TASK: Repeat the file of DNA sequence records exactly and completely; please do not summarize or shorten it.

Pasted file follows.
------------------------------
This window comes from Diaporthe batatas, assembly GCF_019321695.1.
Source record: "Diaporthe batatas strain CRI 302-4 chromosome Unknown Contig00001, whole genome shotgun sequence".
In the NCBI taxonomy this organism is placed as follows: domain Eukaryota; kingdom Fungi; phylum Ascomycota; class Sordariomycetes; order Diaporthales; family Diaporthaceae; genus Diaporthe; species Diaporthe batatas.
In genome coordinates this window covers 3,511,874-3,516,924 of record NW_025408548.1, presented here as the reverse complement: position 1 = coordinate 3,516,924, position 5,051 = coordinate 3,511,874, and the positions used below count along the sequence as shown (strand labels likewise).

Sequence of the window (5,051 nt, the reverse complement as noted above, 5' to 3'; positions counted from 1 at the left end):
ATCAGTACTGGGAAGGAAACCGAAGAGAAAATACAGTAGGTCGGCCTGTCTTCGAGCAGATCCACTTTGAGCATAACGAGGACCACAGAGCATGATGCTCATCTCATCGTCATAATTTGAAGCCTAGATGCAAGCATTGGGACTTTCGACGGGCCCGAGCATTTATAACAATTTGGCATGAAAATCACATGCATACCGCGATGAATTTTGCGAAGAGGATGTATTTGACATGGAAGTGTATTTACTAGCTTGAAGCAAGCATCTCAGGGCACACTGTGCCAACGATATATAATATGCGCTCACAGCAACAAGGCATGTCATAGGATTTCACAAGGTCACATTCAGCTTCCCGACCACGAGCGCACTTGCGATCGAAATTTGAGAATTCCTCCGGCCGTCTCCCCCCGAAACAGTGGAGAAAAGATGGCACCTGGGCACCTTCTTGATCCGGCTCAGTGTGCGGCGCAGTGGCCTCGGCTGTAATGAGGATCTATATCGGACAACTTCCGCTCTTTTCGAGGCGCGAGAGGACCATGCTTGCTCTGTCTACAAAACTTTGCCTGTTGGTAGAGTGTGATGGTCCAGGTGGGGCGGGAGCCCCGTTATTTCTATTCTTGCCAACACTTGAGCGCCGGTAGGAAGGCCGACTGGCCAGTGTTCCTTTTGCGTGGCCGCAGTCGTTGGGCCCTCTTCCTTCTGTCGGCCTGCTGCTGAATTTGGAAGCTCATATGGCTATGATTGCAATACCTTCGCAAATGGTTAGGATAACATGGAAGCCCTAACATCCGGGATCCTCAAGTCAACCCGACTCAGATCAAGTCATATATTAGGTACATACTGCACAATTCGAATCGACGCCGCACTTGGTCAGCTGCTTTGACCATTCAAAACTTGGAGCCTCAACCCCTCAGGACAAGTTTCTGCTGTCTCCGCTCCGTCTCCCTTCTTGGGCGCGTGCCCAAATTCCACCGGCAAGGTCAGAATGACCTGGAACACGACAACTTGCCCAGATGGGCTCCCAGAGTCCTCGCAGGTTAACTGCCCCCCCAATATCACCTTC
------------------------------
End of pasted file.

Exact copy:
This window comes from Diaporthe batatas, assembly GCF_019321695.1.
Source record: "Diaporthe batatas strain CRI 302-4 chromosome Unknown Contig00001, whole genome shotgun sequence".
In the NCBI taxonomy this organism is placed as follows: domain Eukaryota; kingdom Fungi; phylum Ascomycota; class Sordariomycetes; order Diaporthales; family Diaporthaceae; genus Diaporthe; species Diaporthe batatas.
In genome coordinates this window covers 3,511,874-3,516,924 of record NW_025408548.1, presented here as the reverse complement: position 1 = coordinate 3,516,924, position 5,051 = coordinate 3,511,874, and the positions used below count along the sequence as shown (strand labels likewise).

Sequence of the window (5,051 nt, the reverse complement as noted above, 5' to 3'; positions counted from 1 at the left end):
ATCAGTACTGGGAAGGAAACCGAAGAGAAAATACAGTAGGTCGGCCTGTCTTCGAGCAGATCCACTTTGAGCATAACGAGGACCACAGAGCATGATGCTCATCTCATCGTCATAATTTGAAGCCTAGATGCAAGCATTGGGACTTTCGACGGGCCCGAGCATTTATAACAATTTGGCATGAAAATCACATGCATACCGCGATGAATTTTGCGAAGAGGATGTATTTGACATGGAAGTGTATTTACTAGCTTGAAGCAAGCATCTCAGGGCACACTGTGCCAACGATATATAATATGCGCTCACAGCAACAAGGCATGTCATAGGATTTCACAAGGTCACATTCAGCTTCCCGACCACGAGCGCACTTGCGATCGAAATTTGAGAATTCCTCCGGCCGTCTCCCCCCGAAACAGTGGAGAAAAGATGGCACCTGGGCACCTTCTTGATCCGGCTCAGTGTGCGGCGCAGTGGCCTCGGCTGTAATGAGGATCTATATCGGACAACTTCCGCTCTTTTCGAGGCGCGAGAGGACCATGCTTGCTCTGTCTACAAAACTTTGCCTGTTGGTAGAGTGTGATGGTCCAGGTGGGGCGGGAGCCCCGTTATTTCTATTCTTGCCAACACTTGAGCGCCGGTAGGAAGGCCGACTGGCCAGTGTTCCTTTTGCGTGGCCGCAGTCGTTGGGCCCTCTTCCTTCTGTCGGCCTGCTGCTGAATTTGGAAGCTCATATGGCTATGATTGCAATACCTTCGCAAATGGTTAGGATAACATGGAAGCCCTAACATCCGGGATCCTCAAGTCAACCCGACTCAGATCAAGTCATATATTAGGTACATACTGCACAATTCGAATCGACGCCGCACTTGGTCAGCTGCTTTGACCATTCAAAACTTGGAGCCTCAACCCCTCAGGACAAGTTTCTGCTGTCTCCGCTCCGTCTCCCTTCTTGGGCGCGTGCCCAAATTCCACCGGCAAGGTCAGAATGACCTGGAACACGACAACTTGCCCAGATGGGCTCCCAGAGTCCTCGCAGGTTAACTGCCCCCCCAATATCACCTTC